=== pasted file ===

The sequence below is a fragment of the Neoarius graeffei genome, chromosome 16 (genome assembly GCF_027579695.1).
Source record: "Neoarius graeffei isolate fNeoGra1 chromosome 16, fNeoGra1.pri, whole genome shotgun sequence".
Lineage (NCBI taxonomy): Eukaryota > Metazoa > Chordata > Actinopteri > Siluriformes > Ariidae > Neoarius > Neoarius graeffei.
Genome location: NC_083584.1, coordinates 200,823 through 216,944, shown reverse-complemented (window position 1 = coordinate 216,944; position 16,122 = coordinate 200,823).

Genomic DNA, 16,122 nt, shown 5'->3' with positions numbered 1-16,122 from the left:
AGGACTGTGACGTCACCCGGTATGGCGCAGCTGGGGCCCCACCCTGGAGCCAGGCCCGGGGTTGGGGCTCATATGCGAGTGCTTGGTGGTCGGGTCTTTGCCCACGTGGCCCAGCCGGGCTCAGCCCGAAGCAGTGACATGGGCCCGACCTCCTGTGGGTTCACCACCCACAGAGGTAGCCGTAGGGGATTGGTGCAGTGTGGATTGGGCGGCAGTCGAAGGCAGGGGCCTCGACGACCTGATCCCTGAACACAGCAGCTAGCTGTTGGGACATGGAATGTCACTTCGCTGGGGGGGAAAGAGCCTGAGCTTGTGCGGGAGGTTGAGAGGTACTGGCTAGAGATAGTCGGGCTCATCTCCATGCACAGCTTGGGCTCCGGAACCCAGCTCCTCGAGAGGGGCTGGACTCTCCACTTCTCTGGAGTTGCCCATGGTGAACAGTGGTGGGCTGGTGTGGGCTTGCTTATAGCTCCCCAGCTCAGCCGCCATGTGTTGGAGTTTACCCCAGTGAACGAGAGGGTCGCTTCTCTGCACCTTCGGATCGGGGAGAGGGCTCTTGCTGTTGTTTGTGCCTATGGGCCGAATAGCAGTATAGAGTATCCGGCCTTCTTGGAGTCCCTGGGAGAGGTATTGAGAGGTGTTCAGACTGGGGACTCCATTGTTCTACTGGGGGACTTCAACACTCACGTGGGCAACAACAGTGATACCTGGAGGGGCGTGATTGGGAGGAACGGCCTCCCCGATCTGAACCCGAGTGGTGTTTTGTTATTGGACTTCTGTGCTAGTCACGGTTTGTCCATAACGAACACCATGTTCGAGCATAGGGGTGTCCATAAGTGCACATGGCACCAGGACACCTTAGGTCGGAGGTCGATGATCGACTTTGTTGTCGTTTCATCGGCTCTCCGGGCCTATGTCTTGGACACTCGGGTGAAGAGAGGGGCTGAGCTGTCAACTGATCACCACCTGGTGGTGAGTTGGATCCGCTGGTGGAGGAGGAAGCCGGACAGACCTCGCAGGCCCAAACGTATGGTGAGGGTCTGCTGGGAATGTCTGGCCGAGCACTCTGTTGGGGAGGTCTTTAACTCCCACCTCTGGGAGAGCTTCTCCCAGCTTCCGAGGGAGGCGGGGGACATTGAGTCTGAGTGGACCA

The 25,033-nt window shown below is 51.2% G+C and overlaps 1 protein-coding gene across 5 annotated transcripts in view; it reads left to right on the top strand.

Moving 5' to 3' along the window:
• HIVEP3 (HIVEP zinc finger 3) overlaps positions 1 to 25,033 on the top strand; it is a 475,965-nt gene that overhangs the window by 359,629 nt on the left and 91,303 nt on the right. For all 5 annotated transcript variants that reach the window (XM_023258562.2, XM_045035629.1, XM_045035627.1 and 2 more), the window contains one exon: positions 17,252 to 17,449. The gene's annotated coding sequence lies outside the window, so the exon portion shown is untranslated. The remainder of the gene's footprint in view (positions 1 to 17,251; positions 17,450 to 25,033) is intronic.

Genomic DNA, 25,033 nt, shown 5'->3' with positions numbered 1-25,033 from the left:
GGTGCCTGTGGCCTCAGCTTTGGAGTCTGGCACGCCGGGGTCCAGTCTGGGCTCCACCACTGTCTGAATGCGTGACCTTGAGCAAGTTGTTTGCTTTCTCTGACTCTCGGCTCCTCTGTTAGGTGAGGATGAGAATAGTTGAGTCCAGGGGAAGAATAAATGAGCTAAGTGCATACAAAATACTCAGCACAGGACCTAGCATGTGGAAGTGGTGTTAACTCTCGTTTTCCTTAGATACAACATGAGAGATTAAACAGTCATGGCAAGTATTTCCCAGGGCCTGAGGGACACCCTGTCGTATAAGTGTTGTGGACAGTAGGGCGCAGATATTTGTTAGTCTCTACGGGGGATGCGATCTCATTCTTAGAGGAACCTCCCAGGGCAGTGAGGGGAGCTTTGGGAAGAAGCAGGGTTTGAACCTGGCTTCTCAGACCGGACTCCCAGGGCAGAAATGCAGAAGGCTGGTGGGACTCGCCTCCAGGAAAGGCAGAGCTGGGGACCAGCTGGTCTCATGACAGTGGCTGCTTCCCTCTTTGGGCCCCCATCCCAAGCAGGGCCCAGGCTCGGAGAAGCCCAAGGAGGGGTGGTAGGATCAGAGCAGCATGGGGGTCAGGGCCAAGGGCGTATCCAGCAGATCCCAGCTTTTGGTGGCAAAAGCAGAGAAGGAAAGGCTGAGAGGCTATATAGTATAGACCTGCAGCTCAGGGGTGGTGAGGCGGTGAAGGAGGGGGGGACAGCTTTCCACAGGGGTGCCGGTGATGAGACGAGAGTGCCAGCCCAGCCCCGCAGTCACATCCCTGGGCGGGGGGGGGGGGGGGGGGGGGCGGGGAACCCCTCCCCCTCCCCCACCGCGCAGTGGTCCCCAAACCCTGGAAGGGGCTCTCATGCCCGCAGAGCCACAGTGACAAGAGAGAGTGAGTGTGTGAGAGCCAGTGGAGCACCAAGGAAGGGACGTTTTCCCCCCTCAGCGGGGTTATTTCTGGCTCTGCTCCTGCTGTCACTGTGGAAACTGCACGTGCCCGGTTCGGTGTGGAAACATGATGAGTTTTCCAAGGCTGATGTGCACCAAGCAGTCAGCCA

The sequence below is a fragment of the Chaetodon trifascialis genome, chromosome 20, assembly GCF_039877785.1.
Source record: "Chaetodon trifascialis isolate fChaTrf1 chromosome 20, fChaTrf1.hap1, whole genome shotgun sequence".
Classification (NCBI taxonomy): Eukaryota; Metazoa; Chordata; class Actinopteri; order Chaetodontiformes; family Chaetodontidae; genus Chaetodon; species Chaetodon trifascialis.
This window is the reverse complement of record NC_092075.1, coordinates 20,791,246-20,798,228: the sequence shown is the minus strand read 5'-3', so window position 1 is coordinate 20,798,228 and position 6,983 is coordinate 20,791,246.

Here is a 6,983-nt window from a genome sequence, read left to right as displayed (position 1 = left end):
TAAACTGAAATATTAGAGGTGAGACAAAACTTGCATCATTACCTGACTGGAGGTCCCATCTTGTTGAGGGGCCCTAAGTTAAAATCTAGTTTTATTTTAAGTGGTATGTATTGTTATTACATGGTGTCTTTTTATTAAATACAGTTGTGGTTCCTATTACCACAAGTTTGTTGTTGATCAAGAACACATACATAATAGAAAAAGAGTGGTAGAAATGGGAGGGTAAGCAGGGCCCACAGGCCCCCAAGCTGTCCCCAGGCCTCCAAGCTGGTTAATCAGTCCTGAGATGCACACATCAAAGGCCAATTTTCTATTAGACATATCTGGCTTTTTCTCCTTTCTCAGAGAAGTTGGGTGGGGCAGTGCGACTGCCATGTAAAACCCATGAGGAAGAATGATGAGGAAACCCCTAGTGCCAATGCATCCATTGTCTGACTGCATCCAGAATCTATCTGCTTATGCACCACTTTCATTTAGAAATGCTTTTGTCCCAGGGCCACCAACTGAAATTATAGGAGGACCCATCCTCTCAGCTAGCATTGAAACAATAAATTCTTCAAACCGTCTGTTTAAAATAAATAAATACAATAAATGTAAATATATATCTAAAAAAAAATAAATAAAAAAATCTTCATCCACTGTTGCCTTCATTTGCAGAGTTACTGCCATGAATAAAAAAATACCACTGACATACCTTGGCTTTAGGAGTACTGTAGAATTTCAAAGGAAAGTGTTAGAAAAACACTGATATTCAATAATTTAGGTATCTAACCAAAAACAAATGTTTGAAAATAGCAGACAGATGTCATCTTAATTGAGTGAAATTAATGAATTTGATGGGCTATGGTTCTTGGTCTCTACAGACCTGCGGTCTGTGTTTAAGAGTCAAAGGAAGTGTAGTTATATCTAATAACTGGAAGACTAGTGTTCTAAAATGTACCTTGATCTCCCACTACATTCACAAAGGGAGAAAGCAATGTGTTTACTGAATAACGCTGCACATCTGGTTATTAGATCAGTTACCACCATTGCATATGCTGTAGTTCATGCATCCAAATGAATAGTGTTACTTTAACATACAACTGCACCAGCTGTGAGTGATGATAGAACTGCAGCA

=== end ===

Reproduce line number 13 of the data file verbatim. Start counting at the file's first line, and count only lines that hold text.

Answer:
Source record: "Chaetodon trifascialis isolate fChaTrf1 chromosome 20, fChaTrf1.hap1, whole genome shotgun sequence".